Rice, crackers, sugar and orangutans
For the past two decades the Orangutan Foundation has worked closely with Yayorin, a small Indonesian organisation, who specialise in promoting sustainable agriculture and livelihoods and education to communities living in areas close to orangutan habitat
Last week, I returned from a month-long trip to Indonesian Borneo, where I spent time working in our Borneo office, visiting our various conservation programmes and also leading two tours groups. Seeing orangutans in the forest always brings home to me how important our work is and why orangutans deserve to be saved. One of the most rewarding aspects of my most recent trip though was spending time with a women’s group from the village of Tanjung Putri.
Tanjung Putri village is on the border of the Lamandau River Wildlife Reserve and the people living there are totally dependent on their surroundings for their livelihood and survival. In the past this has involved illegal logging, slash and burn agriculture and hunting inside the Reserve – actions which have a direct detrimental impact on the forest and wildlife.
With Yayorin’s guidance a women’s group have identified two potential ways to generate an income: the production of rice crackers “krukup” and making sugar, derived from nipa palm.
Rice crackers are a favourite snack in Southeast Asia as I found out for myself – they are absolutely delicious. The women make the crackers by hand and add ground shrimps, which are sourced from the villager’s fishermen, and the process involves them being sun-dried for one and a half days. These crackers, which are melt in your mouth, are then sold in the nearest town of Pangkalan Bun and some are even exported to Jakarta., where it is planned to market them as a “fairtrade” and a sustainable product.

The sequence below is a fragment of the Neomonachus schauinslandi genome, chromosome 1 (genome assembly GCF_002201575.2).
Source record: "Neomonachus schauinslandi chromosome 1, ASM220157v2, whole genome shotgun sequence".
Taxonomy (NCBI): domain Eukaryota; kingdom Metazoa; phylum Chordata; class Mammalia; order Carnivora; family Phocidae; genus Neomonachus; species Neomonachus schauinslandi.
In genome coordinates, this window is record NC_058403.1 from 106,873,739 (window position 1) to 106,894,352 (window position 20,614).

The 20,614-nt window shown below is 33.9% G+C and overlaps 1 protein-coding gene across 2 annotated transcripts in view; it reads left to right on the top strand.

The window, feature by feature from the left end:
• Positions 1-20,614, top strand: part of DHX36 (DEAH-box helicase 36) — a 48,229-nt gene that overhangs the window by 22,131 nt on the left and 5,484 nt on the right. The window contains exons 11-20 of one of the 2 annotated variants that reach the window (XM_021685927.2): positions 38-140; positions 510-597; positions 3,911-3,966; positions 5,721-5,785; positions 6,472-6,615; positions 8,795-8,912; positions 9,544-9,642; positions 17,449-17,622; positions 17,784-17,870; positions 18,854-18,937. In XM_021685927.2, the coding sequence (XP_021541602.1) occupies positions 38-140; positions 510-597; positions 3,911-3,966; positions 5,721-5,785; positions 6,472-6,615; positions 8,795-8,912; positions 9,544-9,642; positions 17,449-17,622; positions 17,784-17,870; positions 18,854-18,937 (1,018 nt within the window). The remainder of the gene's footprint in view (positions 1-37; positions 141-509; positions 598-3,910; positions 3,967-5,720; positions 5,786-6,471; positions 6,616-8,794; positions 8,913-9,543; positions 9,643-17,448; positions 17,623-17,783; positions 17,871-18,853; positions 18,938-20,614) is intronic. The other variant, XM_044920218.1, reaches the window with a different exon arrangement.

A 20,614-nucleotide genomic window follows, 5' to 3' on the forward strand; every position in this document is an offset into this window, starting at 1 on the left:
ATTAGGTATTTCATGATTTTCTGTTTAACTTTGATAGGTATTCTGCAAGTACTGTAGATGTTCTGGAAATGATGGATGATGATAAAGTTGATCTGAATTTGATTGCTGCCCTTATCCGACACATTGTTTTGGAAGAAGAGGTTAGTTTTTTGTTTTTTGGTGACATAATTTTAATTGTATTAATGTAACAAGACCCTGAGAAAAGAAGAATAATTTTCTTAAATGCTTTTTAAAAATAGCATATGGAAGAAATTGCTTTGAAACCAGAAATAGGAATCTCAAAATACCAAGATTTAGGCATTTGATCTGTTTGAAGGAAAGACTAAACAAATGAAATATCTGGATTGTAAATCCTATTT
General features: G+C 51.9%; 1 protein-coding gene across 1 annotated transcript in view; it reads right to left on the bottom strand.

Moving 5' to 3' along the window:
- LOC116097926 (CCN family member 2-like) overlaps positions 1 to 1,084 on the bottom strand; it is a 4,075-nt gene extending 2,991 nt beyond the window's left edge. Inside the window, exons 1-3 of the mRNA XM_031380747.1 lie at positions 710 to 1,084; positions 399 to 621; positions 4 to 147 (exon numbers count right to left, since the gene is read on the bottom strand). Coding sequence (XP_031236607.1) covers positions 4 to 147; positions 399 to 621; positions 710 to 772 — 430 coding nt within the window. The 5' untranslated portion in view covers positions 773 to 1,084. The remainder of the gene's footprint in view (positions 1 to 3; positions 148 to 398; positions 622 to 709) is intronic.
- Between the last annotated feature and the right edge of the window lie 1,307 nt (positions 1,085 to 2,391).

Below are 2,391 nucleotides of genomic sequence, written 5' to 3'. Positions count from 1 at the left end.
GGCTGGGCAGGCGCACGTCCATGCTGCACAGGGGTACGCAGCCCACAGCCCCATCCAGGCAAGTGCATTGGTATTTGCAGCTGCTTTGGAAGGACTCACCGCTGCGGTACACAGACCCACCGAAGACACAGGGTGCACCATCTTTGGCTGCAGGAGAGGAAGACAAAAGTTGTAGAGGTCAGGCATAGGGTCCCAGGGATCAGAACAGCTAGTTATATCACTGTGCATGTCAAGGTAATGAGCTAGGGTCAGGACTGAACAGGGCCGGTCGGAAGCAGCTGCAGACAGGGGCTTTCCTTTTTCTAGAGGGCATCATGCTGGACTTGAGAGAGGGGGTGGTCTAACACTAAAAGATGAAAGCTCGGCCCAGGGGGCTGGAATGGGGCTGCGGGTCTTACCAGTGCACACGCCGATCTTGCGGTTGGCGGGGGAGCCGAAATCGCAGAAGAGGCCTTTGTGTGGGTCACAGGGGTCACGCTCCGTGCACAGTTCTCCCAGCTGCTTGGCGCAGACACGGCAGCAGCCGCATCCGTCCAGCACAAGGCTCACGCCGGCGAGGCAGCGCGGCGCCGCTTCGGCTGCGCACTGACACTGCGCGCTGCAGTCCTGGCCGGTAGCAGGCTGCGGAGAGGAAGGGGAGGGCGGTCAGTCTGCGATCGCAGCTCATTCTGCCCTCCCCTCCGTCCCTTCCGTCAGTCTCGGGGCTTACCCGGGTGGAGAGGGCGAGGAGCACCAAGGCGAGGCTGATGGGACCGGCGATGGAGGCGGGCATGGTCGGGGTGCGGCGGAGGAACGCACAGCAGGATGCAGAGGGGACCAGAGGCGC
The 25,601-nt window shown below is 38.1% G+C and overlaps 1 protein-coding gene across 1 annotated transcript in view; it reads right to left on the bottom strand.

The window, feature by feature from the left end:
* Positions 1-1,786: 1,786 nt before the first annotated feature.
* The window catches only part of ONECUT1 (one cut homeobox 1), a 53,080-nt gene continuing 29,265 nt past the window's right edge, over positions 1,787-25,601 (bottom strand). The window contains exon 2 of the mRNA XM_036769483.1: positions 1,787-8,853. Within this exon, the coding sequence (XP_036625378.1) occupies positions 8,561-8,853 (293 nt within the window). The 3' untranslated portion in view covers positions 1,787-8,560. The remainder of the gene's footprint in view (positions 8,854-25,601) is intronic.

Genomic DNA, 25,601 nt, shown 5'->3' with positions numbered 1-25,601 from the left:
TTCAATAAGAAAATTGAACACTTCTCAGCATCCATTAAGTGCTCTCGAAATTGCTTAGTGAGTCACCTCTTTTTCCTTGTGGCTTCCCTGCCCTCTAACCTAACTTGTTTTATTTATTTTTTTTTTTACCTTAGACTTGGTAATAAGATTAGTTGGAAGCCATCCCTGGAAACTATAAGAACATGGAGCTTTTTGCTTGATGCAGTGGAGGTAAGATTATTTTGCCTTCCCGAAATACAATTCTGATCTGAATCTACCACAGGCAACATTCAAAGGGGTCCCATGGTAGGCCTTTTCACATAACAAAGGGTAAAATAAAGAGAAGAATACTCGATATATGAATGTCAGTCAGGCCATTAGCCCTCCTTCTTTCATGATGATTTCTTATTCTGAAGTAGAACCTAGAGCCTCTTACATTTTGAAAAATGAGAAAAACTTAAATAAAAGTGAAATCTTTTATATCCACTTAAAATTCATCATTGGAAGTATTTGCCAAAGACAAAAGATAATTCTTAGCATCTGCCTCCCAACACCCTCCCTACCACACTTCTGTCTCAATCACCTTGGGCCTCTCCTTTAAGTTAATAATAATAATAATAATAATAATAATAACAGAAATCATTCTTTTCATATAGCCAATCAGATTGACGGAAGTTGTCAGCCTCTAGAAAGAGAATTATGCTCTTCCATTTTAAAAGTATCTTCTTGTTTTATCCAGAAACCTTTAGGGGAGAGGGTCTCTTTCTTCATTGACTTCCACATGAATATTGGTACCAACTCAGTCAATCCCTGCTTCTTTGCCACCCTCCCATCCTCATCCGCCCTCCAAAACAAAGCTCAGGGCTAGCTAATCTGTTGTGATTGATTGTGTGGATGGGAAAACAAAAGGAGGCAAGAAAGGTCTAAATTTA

The sugar is produced from the sap of the nipa palm’s leaves – this is a common palm found in the mangroves and in the village itself. The women have been taught how to harvest the palms sustainably, so that the removal of some leaves does not damage the plant. Once the sap has been drained out, the leaves can also be used for roofing or for weaving. The villagers use the sugar themselves thus saving them from having to buy expensive imported sugar from town.
The women were so inspired and proud of their work and were so grateful to us for the help given. But where do orangutans come into all this? For these villagers orangutans aren’t a factor in their daily decision-making. However, if we can help reduce reliance on damaging practices and encourage viable sustainable livelihoods, which reduces pressure on orangutan habitat, then that directly impact orangutans in a positive way.
Thank you Trekkers for taking on the Sumatra Challenge – you are helping us to make a difference!
For more information about the wonderful work of the Orangutan Foundation, please visit their website at http://www.orangutan.org.uk/.
For more information on our Sumatra Jungle Trek and to sponsor a trekker or the group in general in support of this work, please visit http://uk.virginmoneygiving.com/charity-web/charity/finalCharityHomepage.action?charityId=1006056&pageId=223146